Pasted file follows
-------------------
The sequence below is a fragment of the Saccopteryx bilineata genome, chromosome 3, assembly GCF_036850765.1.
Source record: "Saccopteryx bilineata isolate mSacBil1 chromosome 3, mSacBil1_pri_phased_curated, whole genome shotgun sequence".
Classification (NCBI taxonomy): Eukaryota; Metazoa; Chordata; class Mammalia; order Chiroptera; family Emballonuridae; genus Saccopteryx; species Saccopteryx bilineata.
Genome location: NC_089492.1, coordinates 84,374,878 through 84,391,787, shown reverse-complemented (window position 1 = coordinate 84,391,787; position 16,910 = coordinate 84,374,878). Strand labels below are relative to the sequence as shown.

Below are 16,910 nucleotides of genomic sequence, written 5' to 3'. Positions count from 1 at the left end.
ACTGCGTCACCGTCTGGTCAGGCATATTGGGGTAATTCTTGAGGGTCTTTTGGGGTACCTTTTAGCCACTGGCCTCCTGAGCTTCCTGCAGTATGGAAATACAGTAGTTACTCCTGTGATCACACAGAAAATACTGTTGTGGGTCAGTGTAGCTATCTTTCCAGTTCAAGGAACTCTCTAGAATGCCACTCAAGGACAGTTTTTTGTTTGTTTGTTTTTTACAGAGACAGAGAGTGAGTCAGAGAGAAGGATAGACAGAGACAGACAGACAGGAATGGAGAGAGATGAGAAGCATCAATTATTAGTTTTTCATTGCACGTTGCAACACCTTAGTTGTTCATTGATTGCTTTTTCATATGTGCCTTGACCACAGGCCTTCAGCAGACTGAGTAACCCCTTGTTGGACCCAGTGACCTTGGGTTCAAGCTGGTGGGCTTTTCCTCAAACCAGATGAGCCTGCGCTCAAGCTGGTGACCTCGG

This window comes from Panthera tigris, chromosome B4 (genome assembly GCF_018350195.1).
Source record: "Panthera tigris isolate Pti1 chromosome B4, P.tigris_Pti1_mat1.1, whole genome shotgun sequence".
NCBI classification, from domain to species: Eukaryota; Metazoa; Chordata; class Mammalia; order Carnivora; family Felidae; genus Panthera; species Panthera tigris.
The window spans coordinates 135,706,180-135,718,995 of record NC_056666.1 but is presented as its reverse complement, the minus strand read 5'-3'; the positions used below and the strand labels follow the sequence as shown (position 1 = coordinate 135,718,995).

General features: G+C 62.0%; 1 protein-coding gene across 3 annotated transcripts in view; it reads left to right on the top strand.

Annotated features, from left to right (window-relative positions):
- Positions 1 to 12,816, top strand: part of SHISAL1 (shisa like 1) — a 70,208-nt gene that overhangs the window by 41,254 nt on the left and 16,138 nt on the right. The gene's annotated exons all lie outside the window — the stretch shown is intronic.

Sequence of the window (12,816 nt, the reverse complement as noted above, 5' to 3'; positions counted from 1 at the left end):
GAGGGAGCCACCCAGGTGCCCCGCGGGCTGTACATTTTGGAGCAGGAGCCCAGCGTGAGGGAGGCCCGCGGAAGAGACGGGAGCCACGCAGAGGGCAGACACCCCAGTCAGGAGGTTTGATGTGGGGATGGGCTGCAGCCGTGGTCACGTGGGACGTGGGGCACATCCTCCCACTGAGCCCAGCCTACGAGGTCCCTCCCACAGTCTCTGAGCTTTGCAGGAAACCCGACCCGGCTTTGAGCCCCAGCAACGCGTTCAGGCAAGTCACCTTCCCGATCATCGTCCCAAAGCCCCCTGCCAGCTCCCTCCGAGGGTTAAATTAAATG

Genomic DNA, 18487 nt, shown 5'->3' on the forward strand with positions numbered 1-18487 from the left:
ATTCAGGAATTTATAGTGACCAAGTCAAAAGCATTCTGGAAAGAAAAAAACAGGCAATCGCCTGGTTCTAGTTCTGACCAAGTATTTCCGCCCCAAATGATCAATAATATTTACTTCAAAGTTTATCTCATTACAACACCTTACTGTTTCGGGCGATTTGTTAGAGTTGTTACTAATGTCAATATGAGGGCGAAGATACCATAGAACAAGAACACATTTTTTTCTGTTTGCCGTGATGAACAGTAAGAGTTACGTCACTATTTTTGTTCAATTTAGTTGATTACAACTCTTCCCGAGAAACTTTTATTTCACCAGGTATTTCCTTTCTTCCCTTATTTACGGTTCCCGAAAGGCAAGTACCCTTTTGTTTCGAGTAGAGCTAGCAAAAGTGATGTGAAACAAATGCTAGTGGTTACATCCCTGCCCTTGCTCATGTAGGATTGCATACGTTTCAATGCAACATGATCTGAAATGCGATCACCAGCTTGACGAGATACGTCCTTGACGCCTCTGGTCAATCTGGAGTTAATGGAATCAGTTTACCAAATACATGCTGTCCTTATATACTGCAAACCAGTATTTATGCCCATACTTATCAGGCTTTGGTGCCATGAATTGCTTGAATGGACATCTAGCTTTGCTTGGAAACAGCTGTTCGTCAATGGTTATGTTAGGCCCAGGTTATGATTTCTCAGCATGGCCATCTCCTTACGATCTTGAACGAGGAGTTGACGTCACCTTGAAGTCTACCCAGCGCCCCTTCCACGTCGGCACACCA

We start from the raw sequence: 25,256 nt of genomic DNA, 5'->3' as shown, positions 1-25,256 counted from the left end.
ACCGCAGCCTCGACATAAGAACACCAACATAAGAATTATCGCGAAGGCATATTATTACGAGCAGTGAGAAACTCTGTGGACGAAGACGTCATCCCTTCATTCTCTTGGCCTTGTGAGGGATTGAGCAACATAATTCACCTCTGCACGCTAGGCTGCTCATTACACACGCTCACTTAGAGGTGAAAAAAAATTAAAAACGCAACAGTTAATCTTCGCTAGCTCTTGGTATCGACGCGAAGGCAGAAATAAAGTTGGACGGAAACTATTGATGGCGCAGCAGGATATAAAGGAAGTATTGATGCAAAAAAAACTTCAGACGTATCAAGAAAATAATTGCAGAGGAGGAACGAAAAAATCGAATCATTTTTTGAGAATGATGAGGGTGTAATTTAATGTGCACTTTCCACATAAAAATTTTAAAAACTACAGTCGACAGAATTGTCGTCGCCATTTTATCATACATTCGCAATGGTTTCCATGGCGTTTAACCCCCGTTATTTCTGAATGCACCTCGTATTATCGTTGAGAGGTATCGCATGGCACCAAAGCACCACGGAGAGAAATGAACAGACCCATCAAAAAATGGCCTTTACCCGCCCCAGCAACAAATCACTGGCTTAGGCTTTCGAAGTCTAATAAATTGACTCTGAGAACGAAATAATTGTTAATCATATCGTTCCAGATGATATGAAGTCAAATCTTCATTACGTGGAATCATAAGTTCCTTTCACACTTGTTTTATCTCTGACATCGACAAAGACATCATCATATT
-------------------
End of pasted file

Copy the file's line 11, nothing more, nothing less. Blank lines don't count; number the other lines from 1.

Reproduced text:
General features: G+C 62.0%; 1 protein-coding gene across 3 annotated transcripts in view; it reads left to right on the top strand.